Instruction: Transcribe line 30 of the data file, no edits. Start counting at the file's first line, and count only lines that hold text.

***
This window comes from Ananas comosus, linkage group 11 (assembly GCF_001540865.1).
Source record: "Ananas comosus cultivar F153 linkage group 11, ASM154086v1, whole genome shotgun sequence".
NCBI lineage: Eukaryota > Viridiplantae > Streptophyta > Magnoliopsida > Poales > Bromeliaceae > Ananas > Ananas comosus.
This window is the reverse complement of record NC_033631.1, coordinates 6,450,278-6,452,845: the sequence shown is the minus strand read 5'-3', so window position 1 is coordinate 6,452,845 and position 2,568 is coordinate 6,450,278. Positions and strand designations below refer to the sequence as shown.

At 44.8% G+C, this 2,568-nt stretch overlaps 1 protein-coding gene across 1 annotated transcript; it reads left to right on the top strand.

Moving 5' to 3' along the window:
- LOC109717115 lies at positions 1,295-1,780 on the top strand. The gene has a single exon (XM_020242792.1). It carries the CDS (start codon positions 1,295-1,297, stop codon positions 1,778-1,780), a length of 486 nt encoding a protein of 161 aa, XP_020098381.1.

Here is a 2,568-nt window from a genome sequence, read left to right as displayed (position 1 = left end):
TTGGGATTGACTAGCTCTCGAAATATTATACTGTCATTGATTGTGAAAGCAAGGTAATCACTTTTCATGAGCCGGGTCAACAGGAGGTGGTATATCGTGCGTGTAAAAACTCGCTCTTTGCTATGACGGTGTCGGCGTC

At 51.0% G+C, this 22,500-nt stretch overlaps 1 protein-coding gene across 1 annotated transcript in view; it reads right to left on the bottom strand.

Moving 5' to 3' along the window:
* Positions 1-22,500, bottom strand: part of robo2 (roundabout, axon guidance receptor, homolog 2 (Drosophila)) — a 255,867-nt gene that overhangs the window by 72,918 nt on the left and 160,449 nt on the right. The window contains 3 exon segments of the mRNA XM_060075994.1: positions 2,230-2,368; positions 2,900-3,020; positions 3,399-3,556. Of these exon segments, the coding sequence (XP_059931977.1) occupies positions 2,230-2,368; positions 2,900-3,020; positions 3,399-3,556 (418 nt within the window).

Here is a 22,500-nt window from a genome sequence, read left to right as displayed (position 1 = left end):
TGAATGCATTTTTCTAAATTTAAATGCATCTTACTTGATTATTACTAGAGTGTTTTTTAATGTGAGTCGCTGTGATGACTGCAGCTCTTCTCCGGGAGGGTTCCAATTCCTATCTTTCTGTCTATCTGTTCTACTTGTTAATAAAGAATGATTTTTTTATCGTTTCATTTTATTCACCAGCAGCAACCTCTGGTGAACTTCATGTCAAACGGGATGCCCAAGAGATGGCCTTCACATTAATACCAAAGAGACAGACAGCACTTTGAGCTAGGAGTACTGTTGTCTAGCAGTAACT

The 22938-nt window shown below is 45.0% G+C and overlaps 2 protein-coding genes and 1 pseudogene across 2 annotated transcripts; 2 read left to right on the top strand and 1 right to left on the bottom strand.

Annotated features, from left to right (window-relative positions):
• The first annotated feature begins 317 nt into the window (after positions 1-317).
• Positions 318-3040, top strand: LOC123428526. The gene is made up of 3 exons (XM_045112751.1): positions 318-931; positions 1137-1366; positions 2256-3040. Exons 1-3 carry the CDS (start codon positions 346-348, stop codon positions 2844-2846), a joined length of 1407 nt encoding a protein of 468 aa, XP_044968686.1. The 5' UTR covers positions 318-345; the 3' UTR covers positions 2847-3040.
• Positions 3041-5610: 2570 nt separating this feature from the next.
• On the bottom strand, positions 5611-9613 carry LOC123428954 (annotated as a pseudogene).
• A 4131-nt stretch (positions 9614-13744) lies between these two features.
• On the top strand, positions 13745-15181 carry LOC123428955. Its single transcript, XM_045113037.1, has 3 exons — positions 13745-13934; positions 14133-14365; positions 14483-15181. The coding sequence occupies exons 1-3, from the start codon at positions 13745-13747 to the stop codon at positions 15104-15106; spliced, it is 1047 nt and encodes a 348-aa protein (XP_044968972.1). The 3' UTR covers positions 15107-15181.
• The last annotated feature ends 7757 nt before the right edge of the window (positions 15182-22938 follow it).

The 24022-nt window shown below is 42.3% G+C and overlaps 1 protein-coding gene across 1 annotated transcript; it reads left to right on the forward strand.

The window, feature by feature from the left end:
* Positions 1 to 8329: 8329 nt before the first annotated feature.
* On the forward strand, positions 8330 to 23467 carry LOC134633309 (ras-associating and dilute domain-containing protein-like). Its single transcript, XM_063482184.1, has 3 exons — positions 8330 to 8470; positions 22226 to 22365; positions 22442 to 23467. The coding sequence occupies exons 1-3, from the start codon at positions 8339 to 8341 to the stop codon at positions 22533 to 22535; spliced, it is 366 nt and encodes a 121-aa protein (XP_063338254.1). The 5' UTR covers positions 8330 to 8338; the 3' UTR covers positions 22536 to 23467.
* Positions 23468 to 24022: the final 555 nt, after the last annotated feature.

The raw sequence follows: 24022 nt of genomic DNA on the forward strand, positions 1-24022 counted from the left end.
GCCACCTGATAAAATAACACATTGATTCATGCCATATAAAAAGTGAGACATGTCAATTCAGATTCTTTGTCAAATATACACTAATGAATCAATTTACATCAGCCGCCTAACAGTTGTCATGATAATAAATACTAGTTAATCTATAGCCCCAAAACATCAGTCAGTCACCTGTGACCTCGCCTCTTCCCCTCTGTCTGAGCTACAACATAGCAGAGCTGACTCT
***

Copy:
GCCACCTGATAAAATAACACATTGATTCATGCCATATAAAAAGTGAGACATGTCAATTCAGATTCTTTGTCAAATATACACTAATGAATCAATTTACATCAGCCGCCTAACAGTTGTCATGATAATAAATACTAGTTAATCTATAGCCCCAAAACATCAGTCAGTCACCTGTGACCTCGCCTCTTCCCCTCTGTCTGAGCTACAACATAGCAGAGCTGACTCT